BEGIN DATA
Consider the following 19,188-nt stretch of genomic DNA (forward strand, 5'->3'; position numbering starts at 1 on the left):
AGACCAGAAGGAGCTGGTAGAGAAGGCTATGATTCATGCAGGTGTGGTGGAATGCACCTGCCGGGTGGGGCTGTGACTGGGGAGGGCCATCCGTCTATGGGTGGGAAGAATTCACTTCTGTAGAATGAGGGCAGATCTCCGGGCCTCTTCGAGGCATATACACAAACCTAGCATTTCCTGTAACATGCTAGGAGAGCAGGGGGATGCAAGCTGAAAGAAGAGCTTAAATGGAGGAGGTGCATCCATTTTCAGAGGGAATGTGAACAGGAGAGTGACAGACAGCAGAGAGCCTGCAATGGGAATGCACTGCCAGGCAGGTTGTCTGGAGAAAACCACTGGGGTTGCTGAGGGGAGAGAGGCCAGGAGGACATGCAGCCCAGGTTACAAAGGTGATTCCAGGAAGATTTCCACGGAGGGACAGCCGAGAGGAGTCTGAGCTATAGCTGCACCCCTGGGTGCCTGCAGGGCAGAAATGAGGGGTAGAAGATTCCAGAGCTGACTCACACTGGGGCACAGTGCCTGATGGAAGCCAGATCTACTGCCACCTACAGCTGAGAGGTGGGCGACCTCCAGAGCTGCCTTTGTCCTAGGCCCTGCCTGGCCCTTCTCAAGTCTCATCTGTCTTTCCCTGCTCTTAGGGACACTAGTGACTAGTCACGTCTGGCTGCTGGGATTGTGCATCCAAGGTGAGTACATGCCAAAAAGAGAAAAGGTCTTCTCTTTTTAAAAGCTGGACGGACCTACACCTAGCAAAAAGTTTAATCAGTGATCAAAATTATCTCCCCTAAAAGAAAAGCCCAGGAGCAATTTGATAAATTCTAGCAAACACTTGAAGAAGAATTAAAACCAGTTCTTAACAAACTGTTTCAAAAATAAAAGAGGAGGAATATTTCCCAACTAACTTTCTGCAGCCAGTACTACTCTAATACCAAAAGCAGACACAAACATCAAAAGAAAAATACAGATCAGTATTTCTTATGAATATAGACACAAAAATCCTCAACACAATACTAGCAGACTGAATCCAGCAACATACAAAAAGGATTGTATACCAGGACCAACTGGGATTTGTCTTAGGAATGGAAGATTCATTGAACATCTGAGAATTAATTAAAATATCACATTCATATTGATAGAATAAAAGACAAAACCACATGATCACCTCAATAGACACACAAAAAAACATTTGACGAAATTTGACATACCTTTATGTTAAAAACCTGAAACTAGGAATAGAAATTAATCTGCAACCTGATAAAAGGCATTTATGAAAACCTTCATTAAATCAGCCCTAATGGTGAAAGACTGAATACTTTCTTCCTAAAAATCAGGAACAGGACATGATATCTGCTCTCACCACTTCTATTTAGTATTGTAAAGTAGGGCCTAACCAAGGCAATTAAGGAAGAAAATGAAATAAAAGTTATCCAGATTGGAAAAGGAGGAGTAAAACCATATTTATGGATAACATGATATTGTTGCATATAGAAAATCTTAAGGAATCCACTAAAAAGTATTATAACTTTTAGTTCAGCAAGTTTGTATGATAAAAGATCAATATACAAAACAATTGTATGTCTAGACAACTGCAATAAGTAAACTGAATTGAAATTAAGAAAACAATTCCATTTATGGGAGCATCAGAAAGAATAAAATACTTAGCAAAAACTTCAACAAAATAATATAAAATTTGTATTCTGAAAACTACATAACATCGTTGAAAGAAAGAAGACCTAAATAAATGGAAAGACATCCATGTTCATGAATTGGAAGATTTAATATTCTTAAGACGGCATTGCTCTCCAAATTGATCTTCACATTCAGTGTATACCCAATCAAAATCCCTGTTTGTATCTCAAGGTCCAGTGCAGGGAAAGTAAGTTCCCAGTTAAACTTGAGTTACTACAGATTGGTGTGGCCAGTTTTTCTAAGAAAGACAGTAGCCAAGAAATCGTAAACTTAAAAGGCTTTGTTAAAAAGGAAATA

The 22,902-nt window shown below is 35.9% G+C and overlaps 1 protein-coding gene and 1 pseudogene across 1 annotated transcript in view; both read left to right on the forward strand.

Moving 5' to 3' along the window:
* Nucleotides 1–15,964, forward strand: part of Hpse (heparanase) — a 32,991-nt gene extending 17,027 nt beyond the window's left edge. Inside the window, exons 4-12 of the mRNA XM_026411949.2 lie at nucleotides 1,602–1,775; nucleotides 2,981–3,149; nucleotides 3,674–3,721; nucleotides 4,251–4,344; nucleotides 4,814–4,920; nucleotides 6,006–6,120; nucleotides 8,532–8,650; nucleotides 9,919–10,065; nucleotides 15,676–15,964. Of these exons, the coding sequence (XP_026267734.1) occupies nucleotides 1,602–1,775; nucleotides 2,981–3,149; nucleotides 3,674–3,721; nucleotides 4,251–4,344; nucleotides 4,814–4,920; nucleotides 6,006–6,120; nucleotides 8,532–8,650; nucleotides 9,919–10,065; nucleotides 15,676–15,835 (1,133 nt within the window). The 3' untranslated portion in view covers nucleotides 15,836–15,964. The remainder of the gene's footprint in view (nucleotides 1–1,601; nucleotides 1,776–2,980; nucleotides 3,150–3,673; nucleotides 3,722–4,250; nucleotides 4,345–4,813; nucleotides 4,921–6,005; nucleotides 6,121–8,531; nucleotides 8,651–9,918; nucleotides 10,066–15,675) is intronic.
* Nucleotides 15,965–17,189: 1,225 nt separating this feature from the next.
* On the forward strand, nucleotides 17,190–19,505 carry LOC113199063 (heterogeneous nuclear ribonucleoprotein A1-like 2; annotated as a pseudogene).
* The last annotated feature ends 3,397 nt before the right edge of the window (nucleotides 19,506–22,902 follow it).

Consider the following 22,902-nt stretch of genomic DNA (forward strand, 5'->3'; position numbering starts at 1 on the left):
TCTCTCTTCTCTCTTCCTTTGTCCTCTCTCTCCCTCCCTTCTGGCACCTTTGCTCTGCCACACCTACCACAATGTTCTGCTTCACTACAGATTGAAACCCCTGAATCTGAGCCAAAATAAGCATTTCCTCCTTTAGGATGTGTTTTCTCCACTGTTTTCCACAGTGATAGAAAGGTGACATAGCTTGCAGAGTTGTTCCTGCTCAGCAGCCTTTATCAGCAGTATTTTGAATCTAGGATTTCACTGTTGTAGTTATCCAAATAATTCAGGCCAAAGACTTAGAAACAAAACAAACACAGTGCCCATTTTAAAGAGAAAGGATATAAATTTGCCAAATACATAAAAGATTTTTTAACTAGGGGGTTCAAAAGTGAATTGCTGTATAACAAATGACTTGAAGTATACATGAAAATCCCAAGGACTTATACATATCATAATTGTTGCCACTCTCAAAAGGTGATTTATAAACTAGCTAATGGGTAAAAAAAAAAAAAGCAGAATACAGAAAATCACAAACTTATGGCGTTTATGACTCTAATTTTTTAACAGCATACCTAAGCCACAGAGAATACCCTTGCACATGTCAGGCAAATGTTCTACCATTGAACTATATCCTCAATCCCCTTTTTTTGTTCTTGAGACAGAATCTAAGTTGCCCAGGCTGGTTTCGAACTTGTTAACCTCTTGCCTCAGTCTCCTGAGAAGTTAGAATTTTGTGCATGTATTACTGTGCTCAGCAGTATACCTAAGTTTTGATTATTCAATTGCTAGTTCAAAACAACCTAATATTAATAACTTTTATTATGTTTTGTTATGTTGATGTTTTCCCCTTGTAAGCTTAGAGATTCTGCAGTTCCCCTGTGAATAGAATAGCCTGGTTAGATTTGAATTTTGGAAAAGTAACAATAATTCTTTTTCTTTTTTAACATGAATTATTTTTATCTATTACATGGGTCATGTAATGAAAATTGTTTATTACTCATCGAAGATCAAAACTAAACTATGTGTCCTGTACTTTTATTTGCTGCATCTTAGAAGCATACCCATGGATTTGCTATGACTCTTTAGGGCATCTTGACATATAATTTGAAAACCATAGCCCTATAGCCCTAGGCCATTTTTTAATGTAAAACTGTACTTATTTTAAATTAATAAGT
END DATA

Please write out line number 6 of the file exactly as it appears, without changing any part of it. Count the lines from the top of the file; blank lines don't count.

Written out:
* Nucleotides 15,965–17,189: 1,225 nt separating this feature from the next.